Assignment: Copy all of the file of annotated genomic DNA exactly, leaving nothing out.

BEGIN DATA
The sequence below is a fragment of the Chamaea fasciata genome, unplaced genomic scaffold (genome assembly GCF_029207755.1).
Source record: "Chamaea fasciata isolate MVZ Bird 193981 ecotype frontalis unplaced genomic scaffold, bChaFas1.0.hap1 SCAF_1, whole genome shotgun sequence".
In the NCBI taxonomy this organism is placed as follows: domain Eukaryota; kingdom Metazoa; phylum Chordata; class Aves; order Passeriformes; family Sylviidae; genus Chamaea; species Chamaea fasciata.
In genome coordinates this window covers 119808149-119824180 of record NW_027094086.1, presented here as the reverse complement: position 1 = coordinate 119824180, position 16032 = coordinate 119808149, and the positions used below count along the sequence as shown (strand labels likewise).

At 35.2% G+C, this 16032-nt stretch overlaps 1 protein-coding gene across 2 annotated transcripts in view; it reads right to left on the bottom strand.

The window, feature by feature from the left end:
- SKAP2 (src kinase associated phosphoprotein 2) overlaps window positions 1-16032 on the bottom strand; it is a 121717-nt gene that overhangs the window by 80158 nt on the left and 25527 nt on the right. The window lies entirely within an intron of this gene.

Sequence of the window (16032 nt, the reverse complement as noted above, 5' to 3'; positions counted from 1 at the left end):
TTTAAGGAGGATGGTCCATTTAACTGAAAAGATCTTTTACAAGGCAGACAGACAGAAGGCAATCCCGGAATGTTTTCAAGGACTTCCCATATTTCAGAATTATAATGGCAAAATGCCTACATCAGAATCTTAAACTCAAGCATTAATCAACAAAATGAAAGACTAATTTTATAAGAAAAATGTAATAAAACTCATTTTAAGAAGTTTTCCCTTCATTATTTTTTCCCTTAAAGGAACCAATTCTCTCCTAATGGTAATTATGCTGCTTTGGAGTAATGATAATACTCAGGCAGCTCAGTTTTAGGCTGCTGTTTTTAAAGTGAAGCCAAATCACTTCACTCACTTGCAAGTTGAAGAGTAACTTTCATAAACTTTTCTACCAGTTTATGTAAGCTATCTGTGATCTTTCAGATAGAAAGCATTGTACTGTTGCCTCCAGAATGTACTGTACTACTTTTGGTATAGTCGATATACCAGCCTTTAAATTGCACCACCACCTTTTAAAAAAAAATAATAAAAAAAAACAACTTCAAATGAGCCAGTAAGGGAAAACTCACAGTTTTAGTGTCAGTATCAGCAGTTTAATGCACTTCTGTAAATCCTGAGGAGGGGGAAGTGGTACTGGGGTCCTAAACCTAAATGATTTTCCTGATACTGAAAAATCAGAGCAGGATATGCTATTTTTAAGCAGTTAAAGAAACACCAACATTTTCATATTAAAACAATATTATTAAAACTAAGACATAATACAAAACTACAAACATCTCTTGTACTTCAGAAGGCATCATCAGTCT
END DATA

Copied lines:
The sequence below is a fragment of the Chamaea fasciata genome, unplaced genomic scaffold (genome assembly GCF_029207755.1).
Source record: "Chamaea fasciata isolate MVZ Bird 193981 ecotype frontalis unplaced genomic scaffold, bChaFas1.0.hap1 SCAF_1, whole genome shotgun sequence".
In the NCBI taxonomy this organism is placed as follows: domain Eukaryota; kingdom Metazoa; phylum Chordata; class Aves; order Passeriformes; family Sylviidae; genus Chamaea; species Chamaea fasciata.
In genome coordinates this window covers 119808149-119824180 of record NW_027094086.1, presented here as the reverse complement: position 1 = coordinate 119824180, position 16032 = coordinate 119808149, and the positions used below count along the sequence as shown (strand labels likewise).

At 35.2% G+C, this 16032-nt stretch overlaps 1 protein-coding gene across 2 annotated transcripts in view; it reads right to left on the bottom strand.

The window, feature by feature from the left end:
- SKAP2 (src kinase associated phosphoprotein 2) overlaps window positions 1-16032 on the bottom strand; it is a 121717-nt gene that overhangs the window by 80158 nt on the left and 25527 nt on the right. The window lies entirely within an intron of this gene.

Sequence of the window (16032 nt, the reverse complement as noted above, 5' to 3'; positions counted from 1 at the left end):
TTTAAGGAGGATGGTCCATTTAACTGAAAAGATCTTTTACAAGGCAGACAGACAGAAGGCAATCCCGGAATGTTTTCAAGGACTTCCCATATTTCAGAATTATAATGGCAAAATGCCTACATCAGAATCTTAAACTCAAGCATTAATCAACAAAATGAAAGACTAATTTTATAAGAAAAATGTAATAAAACTCATTTTAAGAAGTTTTCCCTTCATTATTTTTTCCCTTAAAGGAACCAATTCTCTCCTAATGGTAATTATGCTGCTTTGGAGTAATGATAATACTCAGGCAGCTCAGTTTTAGGCTGCTGTTTTTAAAGTGAAGCCAAATCACTTCACTCACTTGCAAGTTGAAGAGTAACTTTCATAAACTTTTCTACCAGTTTATGTAAGCTATCTGTGATCTTTCAGATAGAAAGCATTGTACTGTTGCCTCCAGAATGTACTGTACTACTTTTGGTATAGTCGATATACCAGCCTTTAAATTGCACCACCACCTTTTAAAAAAAAATAATAAAAAAAAACAACTTCAAATGAGCCAGTAAGGGAAAACTCACAGTTTTAGTGTCAGTATCAGCAGTTTAATGCACTTCTGTAAATCCTGAGGAGGGGGAAGTGGTACTGGGGTCCTAAACCTAAATGATTTTCCTGATACTGAAAAATCAGAGCAGGATATGCTATTTTTAAGCAGTTAAAGAAACACCAACATTTTCATATTAAAACAATATTATTAAAACTAAGACATAATACAAAACTACAAACATCTCTTGTACTTCAGAAGGCATCATCAGTCT